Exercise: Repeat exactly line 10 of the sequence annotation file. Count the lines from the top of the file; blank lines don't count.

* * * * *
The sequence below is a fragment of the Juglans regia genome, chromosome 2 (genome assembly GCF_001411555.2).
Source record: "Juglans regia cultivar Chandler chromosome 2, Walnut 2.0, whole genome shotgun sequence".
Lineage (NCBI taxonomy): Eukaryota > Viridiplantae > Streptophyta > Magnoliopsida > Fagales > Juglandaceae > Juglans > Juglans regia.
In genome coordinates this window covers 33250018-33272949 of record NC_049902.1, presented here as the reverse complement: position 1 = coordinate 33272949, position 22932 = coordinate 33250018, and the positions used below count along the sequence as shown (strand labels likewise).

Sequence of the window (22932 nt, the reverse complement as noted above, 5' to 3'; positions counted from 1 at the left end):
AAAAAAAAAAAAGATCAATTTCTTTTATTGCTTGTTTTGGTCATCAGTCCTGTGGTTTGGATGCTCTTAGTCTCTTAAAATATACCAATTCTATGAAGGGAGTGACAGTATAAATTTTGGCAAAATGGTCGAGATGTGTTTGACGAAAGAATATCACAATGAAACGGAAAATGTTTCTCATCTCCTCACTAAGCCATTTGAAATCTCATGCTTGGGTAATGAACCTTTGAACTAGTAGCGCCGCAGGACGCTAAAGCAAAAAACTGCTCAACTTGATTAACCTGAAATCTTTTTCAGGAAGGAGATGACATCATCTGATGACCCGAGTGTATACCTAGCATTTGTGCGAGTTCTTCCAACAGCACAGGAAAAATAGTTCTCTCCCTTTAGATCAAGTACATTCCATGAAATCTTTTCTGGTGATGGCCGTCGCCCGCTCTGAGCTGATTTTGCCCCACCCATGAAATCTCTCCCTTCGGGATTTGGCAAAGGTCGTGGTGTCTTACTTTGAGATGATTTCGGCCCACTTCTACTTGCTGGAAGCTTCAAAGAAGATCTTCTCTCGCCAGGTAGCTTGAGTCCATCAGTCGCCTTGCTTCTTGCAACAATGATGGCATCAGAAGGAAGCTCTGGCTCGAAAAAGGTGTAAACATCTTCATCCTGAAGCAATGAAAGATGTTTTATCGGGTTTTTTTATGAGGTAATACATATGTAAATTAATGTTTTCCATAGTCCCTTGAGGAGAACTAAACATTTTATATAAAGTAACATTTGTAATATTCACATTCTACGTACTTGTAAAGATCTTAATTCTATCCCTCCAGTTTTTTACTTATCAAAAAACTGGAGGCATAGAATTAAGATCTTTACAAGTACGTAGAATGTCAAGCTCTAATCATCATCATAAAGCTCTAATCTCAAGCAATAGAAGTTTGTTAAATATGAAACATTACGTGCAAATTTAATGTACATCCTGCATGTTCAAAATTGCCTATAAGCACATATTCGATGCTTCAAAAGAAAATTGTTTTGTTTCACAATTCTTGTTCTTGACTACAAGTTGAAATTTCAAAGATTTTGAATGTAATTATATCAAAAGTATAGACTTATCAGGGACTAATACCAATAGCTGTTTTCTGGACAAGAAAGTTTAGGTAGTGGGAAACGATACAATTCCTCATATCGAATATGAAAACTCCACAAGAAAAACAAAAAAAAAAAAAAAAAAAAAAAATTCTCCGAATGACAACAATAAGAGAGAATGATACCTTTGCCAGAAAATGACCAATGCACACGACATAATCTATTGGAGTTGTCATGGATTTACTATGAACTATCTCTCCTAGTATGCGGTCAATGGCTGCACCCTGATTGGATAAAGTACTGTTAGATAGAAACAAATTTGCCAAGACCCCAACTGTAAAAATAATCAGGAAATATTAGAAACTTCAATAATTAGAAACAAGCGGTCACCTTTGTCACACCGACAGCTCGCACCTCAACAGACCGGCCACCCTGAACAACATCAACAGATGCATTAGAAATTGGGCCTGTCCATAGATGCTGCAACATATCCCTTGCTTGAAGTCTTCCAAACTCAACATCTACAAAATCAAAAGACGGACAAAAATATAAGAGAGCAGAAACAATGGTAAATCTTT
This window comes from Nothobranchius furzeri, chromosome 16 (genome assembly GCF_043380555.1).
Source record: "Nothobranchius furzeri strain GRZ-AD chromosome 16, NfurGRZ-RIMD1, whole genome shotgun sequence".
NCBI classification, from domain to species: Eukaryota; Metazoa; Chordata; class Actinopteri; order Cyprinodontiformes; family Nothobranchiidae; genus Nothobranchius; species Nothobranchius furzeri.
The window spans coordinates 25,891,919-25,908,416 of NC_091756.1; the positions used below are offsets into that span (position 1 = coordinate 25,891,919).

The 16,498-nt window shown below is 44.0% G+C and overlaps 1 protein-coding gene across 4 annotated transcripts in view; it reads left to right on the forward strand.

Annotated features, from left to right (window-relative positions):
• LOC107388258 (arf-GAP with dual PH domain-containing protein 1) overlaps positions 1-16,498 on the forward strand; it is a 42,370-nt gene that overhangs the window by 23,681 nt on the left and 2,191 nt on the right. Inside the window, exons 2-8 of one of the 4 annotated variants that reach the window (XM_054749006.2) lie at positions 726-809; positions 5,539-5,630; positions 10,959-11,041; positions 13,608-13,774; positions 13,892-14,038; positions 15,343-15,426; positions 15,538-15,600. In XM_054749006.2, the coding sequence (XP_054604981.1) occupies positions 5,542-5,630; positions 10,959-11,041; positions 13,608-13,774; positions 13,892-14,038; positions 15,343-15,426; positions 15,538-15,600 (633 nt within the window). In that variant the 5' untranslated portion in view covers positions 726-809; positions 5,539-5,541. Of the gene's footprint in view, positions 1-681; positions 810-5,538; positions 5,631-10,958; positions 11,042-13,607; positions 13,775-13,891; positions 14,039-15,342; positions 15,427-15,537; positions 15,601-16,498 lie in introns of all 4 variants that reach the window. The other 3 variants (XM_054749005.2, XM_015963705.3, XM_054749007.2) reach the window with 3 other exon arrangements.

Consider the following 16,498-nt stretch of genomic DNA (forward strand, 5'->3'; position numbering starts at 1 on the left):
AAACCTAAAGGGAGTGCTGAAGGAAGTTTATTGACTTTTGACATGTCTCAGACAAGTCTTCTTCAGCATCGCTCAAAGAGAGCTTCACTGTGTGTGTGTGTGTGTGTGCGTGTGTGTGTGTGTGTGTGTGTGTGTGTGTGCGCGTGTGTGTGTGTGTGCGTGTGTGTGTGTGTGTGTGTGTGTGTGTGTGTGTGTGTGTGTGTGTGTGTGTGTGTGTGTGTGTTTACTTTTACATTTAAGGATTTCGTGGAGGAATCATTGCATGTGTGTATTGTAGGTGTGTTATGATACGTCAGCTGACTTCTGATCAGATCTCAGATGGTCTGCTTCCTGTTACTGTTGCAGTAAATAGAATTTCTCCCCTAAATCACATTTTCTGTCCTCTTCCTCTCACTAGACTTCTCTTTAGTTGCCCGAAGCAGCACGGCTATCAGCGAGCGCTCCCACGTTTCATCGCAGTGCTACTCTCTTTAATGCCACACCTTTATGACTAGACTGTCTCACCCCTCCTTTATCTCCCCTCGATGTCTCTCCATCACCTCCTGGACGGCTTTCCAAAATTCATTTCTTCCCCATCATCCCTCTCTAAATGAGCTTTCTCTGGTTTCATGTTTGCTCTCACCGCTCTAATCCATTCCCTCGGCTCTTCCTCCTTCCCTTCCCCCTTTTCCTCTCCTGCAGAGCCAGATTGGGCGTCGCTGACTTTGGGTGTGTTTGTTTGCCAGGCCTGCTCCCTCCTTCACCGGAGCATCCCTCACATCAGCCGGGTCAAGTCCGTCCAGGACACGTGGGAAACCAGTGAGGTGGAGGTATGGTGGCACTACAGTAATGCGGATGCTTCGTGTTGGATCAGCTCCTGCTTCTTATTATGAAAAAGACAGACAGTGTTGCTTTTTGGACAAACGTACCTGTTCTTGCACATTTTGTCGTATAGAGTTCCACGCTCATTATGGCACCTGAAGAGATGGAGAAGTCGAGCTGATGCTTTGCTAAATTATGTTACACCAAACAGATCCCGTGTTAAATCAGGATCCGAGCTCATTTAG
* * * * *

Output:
The window spans coordinates 25,891,919-25,908,416 of NC_091756.1; the positions used below are offsets into that span (position 1 = coordinate 25,891,919).